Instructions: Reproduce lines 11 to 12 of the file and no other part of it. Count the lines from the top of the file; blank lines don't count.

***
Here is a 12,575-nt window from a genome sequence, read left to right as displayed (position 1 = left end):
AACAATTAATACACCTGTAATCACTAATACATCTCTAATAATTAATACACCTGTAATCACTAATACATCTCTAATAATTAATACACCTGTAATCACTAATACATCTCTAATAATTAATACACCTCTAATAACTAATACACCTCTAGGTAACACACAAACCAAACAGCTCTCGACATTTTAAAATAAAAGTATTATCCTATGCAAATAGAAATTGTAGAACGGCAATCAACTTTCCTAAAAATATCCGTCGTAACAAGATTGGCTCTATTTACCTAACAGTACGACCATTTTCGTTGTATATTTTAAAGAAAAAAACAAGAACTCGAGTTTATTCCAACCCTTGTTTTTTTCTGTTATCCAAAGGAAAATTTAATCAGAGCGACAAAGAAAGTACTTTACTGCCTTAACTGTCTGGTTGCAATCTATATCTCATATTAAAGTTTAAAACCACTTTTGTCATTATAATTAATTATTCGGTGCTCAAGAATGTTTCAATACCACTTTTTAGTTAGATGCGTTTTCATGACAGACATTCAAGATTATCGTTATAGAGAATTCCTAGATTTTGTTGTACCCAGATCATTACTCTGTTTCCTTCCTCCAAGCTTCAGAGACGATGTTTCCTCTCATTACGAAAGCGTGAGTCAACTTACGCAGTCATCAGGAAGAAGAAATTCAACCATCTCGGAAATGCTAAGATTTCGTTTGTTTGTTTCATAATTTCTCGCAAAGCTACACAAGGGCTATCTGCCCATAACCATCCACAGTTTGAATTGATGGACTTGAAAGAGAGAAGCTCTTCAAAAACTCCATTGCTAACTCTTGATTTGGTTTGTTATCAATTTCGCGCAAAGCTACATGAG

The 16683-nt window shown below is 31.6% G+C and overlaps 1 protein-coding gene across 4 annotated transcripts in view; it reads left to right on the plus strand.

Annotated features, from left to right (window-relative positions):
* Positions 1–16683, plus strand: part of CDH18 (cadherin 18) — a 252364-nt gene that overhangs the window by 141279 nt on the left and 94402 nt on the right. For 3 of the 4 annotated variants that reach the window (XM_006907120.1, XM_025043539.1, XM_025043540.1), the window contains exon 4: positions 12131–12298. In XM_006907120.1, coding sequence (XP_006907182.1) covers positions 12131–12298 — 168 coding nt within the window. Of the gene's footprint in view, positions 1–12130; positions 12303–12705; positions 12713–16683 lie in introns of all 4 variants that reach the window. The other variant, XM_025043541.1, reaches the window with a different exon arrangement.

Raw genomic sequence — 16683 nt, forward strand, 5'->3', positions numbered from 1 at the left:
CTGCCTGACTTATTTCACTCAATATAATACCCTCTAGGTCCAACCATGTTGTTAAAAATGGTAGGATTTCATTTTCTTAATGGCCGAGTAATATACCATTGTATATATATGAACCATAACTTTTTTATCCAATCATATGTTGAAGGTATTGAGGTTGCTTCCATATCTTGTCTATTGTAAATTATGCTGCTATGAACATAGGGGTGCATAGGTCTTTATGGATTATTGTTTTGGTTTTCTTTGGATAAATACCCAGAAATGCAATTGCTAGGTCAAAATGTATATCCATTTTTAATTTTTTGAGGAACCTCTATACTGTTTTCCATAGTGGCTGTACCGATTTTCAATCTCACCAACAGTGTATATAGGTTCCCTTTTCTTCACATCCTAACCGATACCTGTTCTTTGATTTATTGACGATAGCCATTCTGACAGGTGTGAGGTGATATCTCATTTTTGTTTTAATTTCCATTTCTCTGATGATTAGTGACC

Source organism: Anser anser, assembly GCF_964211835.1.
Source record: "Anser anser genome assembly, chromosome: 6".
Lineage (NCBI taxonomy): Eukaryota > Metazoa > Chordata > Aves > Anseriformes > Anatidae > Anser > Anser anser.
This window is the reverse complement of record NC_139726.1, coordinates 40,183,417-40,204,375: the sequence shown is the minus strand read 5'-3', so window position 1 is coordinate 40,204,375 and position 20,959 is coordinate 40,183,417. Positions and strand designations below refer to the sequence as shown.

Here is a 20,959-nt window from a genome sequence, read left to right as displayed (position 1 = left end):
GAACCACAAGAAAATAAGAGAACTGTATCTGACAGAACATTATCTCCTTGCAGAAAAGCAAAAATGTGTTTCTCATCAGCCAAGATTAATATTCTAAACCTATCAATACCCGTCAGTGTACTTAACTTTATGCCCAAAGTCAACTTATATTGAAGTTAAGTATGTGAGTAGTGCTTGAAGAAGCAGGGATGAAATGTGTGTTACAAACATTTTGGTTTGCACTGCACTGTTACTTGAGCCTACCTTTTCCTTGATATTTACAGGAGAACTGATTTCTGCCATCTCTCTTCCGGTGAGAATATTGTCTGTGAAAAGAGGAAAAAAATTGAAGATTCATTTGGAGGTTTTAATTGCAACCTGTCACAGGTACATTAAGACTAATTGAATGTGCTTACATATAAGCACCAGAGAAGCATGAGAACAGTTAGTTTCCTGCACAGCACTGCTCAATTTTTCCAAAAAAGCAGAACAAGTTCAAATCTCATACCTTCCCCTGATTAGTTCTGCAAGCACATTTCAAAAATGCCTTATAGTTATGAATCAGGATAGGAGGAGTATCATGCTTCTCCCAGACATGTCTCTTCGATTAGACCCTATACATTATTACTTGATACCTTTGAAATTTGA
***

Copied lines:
This window is the reverse complement of record NC_139726.1, coordinates 40,183,417-40,204,375: the sequence shown is the minus strand read 5'-3', so window position 1 is coordinate 40,204,375 and position 20,959 is coordinate 40,183,417. Positions and strand designations below refer to the sequence as shown.

Here is a 20,959-nt window from a genome sequence, read left to right as displayed (position 1 = left end):